With the new emphasis on hands-on, active learning throughout higher education, lab courses would seem to have an advantage – what could be more active than doing experiments? But surprising new research reveals traditional labs fall far short of their pedagogical goals.
In a paper published Jan. 2 in Physics Today, “Introductory Physics Labs: We Can Do Better,” Natasha Holmes, Cornell assistant professor of physics, and Nobel laureate Carl Wieman of Stanford University report on their analysis of nine introductory physics laboratory courses at three institutions, taught by seven instructors and involving almost 3,000 students. The labs were all designed to support student learning of the associated lecture course content. Because the lab sections were optional, the researchers could compare outcomes with a control group of students who did not take the lab courses.
The results were so consistent, and so abysmal, that the researchers call it “shocking.” They write that “with a high degree of precision, there was no statistically measurable lab benefit. … None of the mean effects was larger than 2 percent statistically; they were all indistinguishable from zero.”
Even when the researchers restricted their analysis to exam questions that didn’t require quantitative calculations, but only conceptual reasoning that should have been enhanced in a lab course, they got the same results for the lab benefit: zero.
Lab courses are supposed to enable students to see how physics principles work in real life; conducting experiments should help them understand physics better and reinforce classroom instruction. Why is this not happening?
“Although one may think that labs are inherently active, our research shows that in traditional labs students may be active with their hands but they’re not really active with their brains,” says Holmes. “Following rote procedures to get a proscribed outcome at the end isn’t doing a whole lot.”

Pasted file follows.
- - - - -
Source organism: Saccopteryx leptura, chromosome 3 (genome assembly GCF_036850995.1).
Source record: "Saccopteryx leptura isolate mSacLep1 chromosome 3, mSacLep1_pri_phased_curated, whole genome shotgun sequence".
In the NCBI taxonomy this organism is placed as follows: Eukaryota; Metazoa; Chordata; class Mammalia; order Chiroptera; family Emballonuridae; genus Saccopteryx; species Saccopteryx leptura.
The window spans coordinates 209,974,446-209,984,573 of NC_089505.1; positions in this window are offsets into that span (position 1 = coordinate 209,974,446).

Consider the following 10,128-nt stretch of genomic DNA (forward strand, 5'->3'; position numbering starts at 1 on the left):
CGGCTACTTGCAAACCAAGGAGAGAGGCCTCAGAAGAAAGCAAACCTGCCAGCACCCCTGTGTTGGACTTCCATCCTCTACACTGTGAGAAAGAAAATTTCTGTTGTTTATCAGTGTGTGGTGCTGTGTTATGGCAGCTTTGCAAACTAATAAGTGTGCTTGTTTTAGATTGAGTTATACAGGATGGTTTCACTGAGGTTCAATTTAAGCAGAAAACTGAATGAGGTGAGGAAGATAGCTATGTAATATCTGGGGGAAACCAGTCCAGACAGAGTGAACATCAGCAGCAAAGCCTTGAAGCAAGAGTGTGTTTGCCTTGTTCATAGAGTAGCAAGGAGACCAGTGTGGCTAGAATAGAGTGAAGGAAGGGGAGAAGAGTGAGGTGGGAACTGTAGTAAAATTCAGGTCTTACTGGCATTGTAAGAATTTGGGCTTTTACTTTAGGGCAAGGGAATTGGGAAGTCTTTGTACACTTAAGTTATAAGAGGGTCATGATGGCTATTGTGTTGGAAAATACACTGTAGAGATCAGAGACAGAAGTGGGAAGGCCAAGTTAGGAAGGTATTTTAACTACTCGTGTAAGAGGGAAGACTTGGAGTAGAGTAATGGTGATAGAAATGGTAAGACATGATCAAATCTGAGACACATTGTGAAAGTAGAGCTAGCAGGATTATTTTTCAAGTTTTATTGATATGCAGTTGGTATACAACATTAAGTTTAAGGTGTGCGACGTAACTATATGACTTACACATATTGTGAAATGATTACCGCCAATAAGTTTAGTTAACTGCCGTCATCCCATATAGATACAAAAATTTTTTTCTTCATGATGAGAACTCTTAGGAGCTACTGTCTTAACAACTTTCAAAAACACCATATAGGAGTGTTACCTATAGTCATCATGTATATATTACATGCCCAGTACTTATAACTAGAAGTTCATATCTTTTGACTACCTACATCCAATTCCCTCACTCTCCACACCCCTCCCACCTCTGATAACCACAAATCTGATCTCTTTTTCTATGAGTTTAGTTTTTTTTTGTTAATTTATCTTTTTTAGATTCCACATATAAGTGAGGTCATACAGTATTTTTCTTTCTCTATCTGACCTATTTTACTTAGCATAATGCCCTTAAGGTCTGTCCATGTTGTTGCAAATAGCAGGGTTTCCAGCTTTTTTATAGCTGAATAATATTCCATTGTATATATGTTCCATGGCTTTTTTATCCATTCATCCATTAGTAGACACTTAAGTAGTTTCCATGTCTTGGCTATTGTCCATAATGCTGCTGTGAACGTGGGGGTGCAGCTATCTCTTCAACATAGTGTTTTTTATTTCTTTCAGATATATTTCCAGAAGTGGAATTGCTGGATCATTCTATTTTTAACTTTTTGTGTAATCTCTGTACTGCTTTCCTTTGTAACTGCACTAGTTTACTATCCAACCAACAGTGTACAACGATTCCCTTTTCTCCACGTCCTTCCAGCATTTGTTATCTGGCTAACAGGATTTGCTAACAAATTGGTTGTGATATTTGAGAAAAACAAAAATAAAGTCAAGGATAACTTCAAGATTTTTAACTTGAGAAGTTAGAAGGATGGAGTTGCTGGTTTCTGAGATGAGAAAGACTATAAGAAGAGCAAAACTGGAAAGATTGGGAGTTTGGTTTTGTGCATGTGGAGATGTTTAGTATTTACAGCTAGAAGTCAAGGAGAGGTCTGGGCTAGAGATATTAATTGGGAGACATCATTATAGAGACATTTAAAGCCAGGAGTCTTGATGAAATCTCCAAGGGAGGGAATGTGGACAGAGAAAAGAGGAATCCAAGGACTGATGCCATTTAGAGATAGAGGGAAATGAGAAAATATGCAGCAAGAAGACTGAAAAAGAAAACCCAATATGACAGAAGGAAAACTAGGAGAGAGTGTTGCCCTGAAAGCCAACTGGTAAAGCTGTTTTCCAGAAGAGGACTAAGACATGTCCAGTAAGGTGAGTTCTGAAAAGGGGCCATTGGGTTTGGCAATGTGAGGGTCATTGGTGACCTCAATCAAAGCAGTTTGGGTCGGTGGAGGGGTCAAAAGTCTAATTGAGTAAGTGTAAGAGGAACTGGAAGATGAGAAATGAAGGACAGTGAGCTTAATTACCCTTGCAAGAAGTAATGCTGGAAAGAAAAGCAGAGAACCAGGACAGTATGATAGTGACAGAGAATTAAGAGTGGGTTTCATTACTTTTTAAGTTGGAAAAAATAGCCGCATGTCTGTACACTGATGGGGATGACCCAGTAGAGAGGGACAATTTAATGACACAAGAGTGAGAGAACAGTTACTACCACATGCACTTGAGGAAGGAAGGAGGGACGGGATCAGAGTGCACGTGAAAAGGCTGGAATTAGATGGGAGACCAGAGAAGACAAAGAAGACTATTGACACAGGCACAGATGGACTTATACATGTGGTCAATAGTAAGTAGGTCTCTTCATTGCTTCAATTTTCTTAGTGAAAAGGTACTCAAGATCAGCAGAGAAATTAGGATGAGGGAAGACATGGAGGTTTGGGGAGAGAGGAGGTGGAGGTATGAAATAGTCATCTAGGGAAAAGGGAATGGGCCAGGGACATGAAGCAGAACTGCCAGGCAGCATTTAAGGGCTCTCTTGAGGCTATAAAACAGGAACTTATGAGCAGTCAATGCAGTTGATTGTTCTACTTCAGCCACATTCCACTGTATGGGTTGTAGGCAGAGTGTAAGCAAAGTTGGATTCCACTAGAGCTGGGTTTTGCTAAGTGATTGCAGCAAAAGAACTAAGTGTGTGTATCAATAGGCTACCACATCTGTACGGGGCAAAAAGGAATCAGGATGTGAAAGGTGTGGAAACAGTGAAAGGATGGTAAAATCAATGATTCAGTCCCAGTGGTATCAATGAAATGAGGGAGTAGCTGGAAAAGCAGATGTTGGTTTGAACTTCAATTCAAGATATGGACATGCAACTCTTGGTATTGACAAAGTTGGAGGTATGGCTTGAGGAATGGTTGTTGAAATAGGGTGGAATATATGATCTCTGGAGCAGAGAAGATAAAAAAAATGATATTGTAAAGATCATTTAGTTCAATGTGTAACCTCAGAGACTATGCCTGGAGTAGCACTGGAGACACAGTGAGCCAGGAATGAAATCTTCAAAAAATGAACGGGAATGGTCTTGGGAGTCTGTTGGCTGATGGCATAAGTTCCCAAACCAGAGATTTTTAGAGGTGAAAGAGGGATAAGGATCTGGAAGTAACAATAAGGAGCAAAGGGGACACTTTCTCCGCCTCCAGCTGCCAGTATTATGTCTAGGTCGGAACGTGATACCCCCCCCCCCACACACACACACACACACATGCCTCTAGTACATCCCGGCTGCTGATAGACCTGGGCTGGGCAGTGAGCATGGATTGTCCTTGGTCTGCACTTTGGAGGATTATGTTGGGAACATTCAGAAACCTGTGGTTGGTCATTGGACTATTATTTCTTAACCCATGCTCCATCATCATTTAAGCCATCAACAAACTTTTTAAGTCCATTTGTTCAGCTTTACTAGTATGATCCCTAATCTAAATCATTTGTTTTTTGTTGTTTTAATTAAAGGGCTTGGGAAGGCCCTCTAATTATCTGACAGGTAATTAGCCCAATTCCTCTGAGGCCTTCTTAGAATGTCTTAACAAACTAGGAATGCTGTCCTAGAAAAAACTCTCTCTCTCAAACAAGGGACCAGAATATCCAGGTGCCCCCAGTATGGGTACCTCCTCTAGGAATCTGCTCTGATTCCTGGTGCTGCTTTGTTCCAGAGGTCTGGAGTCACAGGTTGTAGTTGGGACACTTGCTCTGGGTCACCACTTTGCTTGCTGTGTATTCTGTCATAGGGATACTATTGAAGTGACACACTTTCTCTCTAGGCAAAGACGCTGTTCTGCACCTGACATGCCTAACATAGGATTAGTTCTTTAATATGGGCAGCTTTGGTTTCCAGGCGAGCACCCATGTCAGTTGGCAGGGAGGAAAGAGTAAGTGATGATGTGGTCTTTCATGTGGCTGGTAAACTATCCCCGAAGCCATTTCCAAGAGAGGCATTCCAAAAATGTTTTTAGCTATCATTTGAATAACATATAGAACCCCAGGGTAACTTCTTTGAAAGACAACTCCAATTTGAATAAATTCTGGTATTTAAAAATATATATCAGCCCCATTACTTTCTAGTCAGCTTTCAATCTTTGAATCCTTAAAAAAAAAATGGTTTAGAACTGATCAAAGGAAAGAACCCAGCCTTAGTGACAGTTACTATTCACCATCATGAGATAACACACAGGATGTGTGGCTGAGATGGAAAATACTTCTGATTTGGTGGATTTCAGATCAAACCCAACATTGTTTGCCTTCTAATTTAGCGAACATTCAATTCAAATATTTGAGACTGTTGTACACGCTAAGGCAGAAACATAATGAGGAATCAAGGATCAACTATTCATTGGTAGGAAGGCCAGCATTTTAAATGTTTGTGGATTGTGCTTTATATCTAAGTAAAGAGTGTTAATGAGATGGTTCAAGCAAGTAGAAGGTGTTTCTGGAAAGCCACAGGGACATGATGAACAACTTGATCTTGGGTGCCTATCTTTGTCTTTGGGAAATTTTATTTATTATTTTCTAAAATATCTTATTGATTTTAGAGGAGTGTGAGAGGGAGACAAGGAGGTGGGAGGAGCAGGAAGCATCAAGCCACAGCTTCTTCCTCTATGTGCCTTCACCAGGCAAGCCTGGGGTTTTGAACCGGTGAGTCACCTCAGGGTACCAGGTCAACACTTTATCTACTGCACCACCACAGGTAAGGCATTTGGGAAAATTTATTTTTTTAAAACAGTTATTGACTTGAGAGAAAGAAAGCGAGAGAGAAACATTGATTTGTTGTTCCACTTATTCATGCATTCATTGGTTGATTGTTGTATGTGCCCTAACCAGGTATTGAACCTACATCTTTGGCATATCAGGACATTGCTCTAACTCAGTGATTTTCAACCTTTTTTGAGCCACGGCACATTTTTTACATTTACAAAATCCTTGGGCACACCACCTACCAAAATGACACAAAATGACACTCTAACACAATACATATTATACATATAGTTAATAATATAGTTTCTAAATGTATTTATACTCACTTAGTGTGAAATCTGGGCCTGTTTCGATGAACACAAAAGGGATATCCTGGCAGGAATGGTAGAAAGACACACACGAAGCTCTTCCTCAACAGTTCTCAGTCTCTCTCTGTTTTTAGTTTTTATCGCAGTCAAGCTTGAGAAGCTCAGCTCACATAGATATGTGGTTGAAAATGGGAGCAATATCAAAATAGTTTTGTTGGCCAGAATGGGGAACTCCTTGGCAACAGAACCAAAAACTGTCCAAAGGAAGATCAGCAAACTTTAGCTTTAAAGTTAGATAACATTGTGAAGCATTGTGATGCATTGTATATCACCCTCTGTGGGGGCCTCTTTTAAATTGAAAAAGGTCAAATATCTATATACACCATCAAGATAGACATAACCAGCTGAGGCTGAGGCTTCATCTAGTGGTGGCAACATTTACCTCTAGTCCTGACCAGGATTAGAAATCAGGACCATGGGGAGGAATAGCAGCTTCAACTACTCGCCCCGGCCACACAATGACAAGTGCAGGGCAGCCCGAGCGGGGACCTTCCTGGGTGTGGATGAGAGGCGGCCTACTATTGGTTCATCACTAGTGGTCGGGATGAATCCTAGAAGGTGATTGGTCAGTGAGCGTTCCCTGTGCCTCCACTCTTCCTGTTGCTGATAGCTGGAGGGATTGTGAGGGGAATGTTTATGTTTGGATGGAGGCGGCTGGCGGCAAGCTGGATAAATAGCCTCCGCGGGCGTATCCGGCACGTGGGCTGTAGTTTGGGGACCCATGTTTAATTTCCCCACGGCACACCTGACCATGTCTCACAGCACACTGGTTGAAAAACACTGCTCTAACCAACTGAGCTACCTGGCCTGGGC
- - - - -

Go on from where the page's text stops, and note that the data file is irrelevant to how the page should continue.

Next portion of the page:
In extensive interviews with students, Holmes and Wieman write that they found, “the only thinking the students said they did in structured and content-focused labs … was in analyzing data and checking whether it was feasible to finish the lab in time.”
In a typical lab activity, “the relevant equations and principles are laid out in the preamble; students are told what value they should get for a particular measurement or given the equation to predict that value; they are told what data to collect and how to collect them; and often they are even told which buttons to press on the equipment to produce the desired output,” write the researchers.
Students in traditional labs, therefore, don’t need to think about physics content but only how to correctly follow the instructions. But, write Holmes and Wieman, “overcoming obstacles and learning from failure are vital skills for every experimental scientist… Also important [is] having the time both to reflect on those decisions and their outcomes and to fix and improve the experiments iteratively.”
The innovative lab design that Holmes and Wieman offer as one alternative in their paper – structured quantitative inquiry labs (SQILabs) – emphasize iterative experimentation, decision-making and developing quantitative critical thinking skills. While SQILab activities give students a limited and realistic goal, the students decide how to conduct the experiment and interpret the data. They have the opportunity to troubleshoot, revise and test models, and try new things.
The researchers found that SQILab activities are more enjoyable for students and decrease their sense of frustration when things don’t go as planned. The students were also less likely to manipulate the data for a desired result.
“Rather than being seen by students as pointless and frustrating hoops that have to be jumped through, introductory physics labs can instead offer rewarding intellectual experiences,” conclude Holmes and Wieman.
Linda B. Glaser is a writer for the College of Arts and Sciences.